There are dozens of worthwhile marketplaces worldwide. Amazon, Walmart, eBay, and Etsy are examples. But each marketplace has unique fees, commissions, and overall rules. Competition can greatly vary. Thus determining which marketplaces fit a merchant’s products and audience can be a challenge.
What follows are tips for using data to identify (and optimize) marketplaces to sell your products.
… determining which marketplaces fit a merchant’s products and audience can be a challenge.
Key Marketplace Metrics
Profit margin per marketplace. Each marketplace has its own costs and shipping margins. Knowing your profit margin for each marketplace can help establish a priority as to where to sell products.
Transaction volume. Not all marketplaces have the same sales volume. Niche marketplaces can be high-margin but low-volume, whereas huge sites such as Amazon and Alibaba can be the opposite: high-volume, low-margin. Estimating transaction volume can prioritize based on overall profit, not just the percentage.
Competition. Marketplaces are typically very competitive. Your products could appear beside exact or very similar items. We’ve all seen multiple sellers for the identical product on Amazon. Depending on the brand and item, your pricing will likely vary across marketplaces. Software using algorithms can automatically match your prices to competitors’. You may choose not to offer certain products or categories on various marketplaces and, instead, sell them on your own online store.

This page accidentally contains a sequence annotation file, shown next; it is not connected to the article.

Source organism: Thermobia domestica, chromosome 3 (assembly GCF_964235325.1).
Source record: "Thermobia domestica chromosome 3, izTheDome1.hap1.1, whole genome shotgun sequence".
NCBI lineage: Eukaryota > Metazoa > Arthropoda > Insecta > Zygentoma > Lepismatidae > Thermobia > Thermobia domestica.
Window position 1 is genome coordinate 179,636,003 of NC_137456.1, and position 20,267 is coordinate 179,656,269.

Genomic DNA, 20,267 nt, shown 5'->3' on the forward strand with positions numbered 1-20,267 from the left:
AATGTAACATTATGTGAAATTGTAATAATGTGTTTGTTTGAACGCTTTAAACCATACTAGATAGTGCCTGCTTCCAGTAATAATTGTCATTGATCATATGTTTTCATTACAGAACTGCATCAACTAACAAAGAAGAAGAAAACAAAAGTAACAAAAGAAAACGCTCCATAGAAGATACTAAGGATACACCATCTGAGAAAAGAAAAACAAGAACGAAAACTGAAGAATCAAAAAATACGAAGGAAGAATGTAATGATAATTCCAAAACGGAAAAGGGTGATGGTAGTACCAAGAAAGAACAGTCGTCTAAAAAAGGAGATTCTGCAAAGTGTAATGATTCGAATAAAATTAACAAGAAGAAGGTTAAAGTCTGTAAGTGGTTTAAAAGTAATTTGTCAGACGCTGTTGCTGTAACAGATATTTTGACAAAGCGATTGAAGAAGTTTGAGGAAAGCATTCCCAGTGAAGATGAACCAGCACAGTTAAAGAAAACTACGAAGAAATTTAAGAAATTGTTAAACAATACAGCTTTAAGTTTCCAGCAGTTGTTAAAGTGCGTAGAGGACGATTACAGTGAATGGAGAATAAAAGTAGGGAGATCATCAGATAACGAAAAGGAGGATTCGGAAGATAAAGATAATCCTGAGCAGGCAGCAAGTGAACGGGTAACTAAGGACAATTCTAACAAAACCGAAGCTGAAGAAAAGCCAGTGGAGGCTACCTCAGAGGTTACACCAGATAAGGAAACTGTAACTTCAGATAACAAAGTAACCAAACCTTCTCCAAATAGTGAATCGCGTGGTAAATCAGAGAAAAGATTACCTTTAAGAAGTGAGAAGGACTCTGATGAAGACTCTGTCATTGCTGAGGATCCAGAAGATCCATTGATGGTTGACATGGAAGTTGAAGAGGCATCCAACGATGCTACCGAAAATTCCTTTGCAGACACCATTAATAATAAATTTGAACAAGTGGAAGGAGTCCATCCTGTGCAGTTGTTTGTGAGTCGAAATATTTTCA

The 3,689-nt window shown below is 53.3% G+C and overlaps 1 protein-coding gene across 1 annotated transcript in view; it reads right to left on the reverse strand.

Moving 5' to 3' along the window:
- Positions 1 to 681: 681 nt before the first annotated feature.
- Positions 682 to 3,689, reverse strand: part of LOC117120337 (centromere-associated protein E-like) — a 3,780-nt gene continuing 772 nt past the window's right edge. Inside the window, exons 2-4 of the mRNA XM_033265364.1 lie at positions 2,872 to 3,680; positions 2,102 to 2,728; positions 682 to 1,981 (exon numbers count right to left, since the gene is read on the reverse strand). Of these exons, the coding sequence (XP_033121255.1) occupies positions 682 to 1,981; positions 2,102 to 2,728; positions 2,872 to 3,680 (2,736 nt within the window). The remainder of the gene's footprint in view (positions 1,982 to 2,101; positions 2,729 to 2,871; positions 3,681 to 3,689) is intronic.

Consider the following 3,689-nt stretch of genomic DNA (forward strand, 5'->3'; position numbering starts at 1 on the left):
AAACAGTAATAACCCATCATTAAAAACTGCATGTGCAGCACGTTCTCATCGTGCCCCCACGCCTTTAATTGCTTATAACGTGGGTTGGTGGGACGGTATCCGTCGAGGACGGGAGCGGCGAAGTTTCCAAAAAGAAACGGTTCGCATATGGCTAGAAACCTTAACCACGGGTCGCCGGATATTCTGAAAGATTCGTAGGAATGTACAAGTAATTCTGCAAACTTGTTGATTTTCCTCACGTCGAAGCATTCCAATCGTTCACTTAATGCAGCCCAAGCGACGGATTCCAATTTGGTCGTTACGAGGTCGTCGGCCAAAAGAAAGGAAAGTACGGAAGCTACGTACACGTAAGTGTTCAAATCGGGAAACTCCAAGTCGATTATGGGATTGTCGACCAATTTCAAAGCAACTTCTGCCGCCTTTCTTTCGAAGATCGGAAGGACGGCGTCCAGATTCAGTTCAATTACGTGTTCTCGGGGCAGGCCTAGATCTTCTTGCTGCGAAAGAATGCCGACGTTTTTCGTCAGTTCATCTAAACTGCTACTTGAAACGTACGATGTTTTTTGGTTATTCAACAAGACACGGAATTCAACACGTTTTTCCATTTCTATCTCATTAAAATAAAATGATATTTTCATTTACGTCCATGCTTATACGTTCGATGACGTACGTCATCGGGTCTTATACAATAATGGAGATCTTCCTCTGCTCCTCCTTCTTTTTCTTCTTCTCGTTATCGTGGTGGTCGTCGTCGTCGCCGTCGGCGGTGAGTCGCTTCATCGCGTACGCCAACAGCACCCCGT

Pricing. Some sellers choose the same price across all marketplaces. Others set prices based on the marketplace. Attributes to differentiate pricing include color or texture. You could also ensure your website always has the lowest prices, thus encouraging shoppers to buy from you directly.
Shipping costs. Shipping costs can vary by platform, such as using Fulfillment by Amazon versus your own shipping vendors. A marketplace could have mostly domestic shoppers or, alternatively, cross-border. If the latter, be prepared for the extra cost of shipping.
Target audience. Marketplaces can attract different shoppers. For example, Etsy appeals to consumers looking for unique products while Walmart tends to compete on price and Amazon on convenience and delivery speed. Offer products based on the marketplace’s audience. This could include international expansion.
Keywords. If you sell the same items on marketplaces as on your site, use different keywords in product titles, descriptions, and even categories. This will ensure own pages are prominent on organic search results.
Cost per conversion. You can place ads on Google, Facebook, and on marketplaces directly, such as Amazon Advertising. Each option will have its own cost per conversion. Remember that cost per conversion could be lower on marketplaces, but it will likely be more difficult to convert the buyer into a long-term customer. Obtaining a customer’s email address could be more profitable in the long run than making a single sale on Amazon. Remember, also, to include the cost per conversion when calculating profitability for each product and marketplace.
Inventory. Managing inventory and fulfillment across multiple marketplaces can be tricky, especially when doing it yourself, without third-party logistics providers. An automated, multichannel inventory management system is essential.
Product placement. Marketplaces typically have unique procedures for adding products. Some require annoying spreadsheets. Others are manual — individually upload each photo and product description. Consider the time (and labor cost) to place or update a product when evaluating profit per marketplace. The time it takes to place a product could eliminate any profit.
Customer service. Returns, exchanges, and refunds can be a nightmare when selling on multiple marketplaces. The polices of each are likely different than your own, which could increase customer service expense. Take this into account, too, when assessing profitability.